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It gets White

Let it Snow Book Cover Let it Snow
Sue Moorcroft
romance, women's literature, family
Harper Collins

This Christmas, the villagers of Middledip are off on a very Swiss adventure…

Family means everything to Lily Cortez and her sister Zinnia, and growing up in their non-conventional family unit, they and their two mums couldn’t have been closer.

So it’s a bolt out of the blue when Lily finds her father wasn’t the anonymous one-night stand she’d always believed – and is in fact the result of her mum's reckless affair with a married man.

Confused, but determined to discover her true roots, Lily sets out to find the family she’s never known; an adventure that takes her from the frosted, thatched cottages of Middledip to the snow-capped mountains of Switzerland, via a memorable romantic encounter along the way…

Family sagas and then second chance love collide in this feel good novel that sorts out a tangled set of relationships.

I liked that the parents were a same sex couple and that not only had they had a very long life together, but that they had weathered some tricky issues with both women wanting babies at the same time, and subsequent, and later, affairs.

The book showed the difficulties that children of same sex couples can have at school, but that they can also grow up to be ‘normal’ and well balanced adults. Demonstrating that the lack of a male figure in their family was no deterrent to a happy childhood and future careers etc.

The novel was well rounded and the style was coherent and well written. The storyline took us to pubs and Switzerland and singing and included a lively dog for those readers who need a family pet to be included. There was enough drama and misunderstandings to allow for the norm of this type of genre with a happy ending

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Why to defy: Laura explains

Immortal Defiance Book Cover Immortal Defiance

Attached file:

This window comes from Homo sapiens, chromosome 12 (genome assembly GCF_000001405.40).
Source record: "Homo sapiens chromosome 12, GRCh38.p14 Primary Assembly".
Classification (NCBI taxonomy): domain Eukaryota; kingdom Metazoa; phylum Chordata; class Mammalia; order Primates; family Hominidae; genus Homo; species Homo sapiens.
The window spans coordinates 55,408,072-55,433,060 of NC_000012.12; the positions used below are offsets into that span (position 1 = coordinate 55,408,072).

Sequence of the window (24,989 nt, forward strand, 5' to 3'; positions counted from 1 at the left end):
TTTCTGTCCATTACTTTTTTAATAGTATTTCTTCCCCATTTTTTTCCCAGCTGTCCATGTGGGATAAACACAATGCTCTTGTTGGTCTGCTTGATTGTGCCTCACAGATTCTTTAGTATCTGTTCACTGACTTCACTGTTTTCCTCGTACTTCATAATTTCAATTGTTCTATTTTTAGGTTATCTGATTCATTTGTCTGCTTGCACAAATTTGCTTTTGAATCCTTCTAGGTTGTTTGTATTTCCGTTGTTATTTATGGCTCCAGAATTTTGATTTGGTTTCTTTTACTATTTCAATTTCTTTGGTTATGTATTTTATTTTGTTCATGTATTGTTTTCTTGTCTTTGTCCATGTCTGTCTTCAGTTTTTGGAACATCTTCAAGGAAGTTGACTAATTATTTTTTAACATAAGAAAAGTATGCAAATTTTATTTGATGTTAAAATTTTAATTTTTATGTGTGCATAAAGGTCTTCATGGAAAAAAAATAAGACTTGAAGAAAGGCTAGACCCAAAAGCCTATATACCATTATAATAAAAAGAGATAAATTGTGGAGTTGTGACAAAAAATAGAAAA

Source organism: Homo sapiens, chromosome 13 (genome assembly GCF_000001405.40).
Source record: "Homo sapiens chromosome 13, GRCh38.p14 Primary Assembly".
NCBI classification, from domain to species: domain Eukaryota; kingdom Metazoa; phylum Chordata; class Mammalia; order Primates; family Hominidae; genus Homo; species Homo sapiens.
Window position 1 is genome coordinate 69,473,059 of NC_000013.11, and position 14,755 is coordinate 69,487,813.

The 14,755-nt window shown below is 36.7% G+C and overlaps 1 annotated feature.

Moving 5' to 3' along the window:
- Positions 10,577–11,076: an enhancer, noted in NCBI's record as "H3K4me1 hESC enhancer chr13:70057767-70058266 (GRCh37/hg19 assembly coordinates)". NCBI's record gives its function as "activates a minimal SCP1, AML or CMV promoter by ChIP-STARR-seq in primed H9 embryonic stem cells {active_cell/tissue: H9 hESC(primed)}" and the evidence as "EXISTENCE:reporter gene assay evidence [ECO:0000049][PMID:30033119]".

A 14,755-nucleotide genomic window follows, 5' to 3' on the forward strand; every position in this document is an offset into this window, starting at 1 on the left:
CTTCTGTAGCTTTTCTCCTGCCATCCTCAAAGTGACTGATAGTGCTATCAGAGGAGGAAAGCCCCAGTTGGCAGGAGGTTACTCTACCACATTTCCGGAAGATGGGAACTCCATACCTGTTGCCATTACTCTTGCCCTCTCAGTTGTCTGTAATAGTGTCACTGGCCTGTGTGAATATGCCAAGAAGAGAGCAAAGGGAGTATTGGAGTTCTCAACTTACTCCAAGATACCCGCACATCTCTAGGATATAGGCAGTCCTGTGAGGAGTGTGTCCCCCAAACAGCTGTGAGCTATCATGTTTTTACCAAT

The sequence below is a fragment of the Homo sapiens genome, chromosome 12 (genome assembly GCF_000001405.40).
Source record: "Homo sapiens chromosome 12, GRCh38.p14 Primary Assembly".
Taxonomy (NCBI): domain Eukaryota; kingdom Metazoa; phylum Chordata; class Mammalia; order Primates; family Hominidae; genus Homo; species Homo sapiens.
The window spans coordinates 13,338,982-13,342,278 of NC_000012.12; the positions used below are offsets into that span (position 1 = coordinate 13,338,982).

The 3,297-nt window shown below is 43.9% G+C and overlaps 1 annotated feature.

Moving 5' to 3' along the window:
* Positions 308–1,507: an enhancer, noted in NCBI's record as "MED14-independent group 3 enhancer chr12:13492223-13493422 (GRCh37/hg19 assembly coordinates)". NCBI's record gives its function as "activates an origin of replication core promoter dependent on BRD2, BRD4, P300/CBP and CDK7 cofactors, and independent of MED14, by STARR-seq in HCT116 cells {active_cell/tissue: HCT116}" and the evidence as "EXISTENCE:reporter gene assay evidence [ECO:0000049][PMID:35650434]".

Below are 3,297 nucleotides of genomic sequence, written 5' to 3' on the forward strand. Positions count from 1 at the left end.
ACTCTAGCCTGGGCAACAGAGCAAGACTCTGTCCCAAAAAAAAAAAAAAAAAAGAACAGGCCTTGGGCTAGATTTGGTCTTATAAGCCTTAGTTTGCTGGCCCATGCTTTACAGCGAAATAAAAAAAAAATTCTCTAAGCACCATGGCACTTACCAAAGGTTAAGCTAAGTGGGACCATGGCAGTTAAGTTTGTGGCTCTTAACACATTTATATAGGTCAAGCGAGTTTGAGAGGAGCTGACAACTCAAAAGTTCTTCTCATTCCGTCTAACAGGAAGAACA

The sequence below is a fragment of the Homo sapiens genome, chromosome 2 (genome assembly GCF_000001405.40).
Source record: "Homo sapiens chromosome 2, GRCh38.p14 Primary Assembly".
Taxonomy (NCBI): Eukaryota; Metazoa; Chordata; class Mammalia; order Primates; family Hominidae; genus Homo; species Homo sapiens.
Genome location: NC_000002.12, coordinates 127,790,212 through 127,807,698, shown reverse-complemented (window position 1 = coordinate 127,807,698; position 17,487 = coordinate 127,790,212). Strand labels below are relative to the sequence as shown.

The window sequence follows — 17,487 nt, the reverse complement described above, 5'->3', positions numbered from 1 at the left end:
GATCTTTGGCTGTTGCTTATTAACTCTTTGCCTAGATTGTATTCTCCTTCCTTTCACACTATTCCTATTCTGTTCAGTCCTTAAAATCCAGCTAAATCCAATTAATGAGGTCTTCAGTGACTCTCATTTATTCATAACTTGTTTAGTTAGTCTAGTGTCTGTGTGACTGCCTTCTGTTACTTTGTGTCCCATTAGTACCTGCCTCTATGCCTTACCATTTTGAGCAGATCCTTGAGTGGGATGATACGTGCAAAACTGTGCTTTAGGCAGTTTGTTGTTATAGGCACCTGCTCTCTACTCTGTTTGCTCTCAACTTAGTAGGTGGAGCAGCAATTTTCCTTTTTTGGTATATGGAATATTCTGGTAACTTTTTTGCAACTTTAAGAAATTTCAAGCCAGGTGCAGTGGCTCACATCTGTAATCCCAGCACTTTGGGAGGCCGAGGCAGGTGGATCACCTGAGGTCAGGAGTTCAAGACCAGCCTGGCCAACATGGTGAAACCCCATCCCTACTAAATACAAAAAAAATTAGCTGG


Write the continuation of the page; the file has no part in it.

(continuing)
Dulcea’s Rebellion, #1
Laura Maybrooke
Genres: Adult, Fantasy, Paranormal, Romance
Laura Maybrooke
Publication date: October 10th 2019

Some things never die. Hope. Heroes. Defiance. Things take a strange turn for Dulcea, the elven enchantress turned war heroine and Dragonmistress, when a countryman’s betrayal lands her in enemy hands. As she awaits her execution, a stranger with mysterious powers offers her another chance at life. Will she die here or risk what sinister fate he has in store for her? Can Dulcea reclaim her rightful place and lead her army once more? Or does Krath, the man who travels the Realm of the Dead as one of its own, prove to be the obstacle that fells her rebellion? … Or will this immortal vampire warrior turn out to be the best chance she has of defying the ancient evil arising in the west?

Can you tell your readers something about why you chose this particular topic to write about? What appealed to you about it? Why do you think it is different and your approach is unique?

Immortal Defiance is a slow-burn paranormal fantasy romance, where the lines blur between heroes and villains, and where things are far from what they seem. In its heart is an elven heroine who finds that not all heroes are good… or even alive.

The story of Immortal Defiance is a story of friendships, love, valor, and courage against the backdrop of a freedom war, set in a medieval-like world. There’s magic, elves, talking dragons, vampires, ancient castles, and a cure that may be deadlier than the poison.

I wrote Immortal Defiance and its sequels (it is the first book in a trilogy) because I wanted to explore a soul-reaching connection between two unlikely people. Dulcea and Krath’s story is a story of overcoming conflict. On the surface, these two people, an elven lady and a vampire, are as dissimilar as can be, but they may yet discover that differences are often only skin deep.